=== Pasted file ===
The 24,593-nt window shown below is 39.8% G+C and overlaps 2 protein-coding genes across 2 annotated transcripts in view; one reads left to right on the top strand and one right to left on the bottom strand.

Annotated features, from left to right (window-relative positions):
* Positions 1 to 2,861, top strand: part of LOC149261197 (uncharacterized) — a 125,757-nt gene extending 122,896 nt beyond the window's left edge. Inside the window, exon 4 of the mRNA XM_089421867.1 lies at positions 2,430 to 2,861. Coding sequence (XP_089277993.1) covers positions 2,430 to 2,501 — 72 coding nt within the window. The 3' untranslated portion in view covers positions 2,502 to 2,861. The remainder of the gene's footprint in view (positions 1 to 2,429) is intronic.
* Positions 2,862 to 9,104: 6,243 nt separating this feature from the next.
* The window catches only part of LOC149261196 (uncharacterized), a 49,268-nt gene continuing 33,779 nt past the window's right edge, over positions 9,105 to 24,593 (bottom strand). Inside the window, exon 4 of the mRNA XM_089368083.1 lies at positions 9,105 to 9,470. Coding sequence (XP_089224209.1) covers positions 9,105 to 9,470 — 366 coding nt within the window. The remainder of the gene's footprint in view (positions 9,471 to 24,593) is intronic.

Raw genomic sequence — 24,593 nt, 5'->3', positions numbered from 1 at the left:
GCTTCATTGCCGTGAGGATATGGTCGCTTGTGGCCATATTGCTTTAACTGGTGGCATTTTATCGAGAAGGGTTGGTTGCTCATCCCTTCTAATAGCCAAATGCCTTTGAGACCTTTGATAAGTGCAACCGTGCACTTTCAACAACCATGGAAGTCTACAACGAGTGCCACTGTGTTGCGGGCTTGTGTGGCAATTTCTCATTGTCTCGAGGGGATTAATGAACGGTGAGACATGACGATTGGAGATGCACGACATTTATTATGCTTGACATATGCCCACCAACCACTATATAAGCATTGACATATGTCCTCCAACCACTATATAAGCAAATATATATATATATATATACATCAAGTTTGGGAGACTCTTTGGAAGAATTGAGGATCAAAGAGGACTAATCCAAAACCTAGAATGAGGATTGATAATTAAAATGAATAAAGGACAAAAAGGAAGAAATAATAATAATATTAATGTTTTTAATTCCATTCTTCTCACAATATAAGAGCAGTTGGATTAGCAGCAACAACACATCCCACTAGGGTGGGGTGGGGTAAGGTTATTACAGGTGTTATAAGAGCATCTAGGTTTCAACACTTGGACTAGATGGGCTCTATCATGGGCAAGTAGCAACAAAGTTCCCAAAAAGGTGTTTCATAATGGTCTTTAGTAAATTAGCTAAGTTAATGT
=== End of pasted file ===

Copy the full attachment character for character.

The 24,593-nt window shown below is 39.8% G+C and overlaps 2 protein-coding genes across 2 annotated transcripts in view; one reads left to right on the top strand and one right to left on the bottom strand.

Annotated features, from left to right (window-relative positions):
* Positions 1 to 2,861, top strand: part of LOC149261197 (uncharacterized) — a 125,757-nt gene extending 122,896 nt beyond the window's left edge. Inside the window, exon 4 of the mRNA XM_089421867.1 lies at positions 2,430 to 2,861. Coding sequence (XP_089277993.1) covers positions 2,430 to 2,501 — 72 coding nt within the window. The 3' untranslated portion in view covers positions 2,502 to 2,861. The remainder of the gene's footprint in view (positions 1 to 2,429) is intronic.
* Positions 2,862 to 9,104: 6,243 nt separating this feature from the next.
* The window catches only part of LOC149261196 (uncharacterized), a 49,268-nt gene continuing 33,779 nt past the window's right edge, over positions 9,105 to 24,593 (bottom strand). Inside the window, exon 4 of the mRNA XM_089368083.1 lies at positions 9,105 to 9,470. Coding sequence (XP_089224209.1) covers positions 9,105 to 9,470 — 366 coding nt within the window. The remainder of the gene's footprint in view (positions 9,471 to 24,593) is intronic.

Raw genomic sequence — 24,593 nt, 5'->3', positions numbered from 1 at the left:
GCTTCATTGCCGTGAGGATATGGTCGCTTGTGGCCATATTGCTTTAACTGGTGGCATTTTATCGAGAAGGGTTGGTTGCTCATCCCTTCTAATAGCCAAATGCCTTTGAGACCTTTGATAAGTGCAACCGTGCACTTTCAACAACCATGGAAGTCTACAACGAGTGCCACTGTGTTGCGGGCTTGTGTGGCAATTTCTCATTGTCTCGAGGGGATTAATGAACGGTGAGACATGACGATTGGAGATGCACGACATTTATTATGCTTGACATATGCCCACCAACCACTATATAAGCATTGACATATGTCCTCCAACCACTATATAAGCAAATATATATATATATATATACATCAAGTTTGGGAGACTCTTTGGAAGAATTGAGGATCAAAGAGGACTAATCCAAAACCTAGAATGAGGATTGATAATTAAAATGAATAAAGGACAAAAAGGAAGAAATAATAATAATATTAATGTTTTTAATTCCATTCTTCTCACAATATAAGAGCAGTTGGATTAGCAGCAACAACACATCCCACTAGGGTGGGGTGGGGTAAGGTTATTACAGGTGTTATAAGAGCATCTAGGTTTCAACACTTGGACTAGATGGGCTCTATCATGGGCAAGTAGCAACAAAGTTCCCAAAAAGGTGTTTCATAATGGTCTTTAGTAAATTAGCTAAGTTAATGT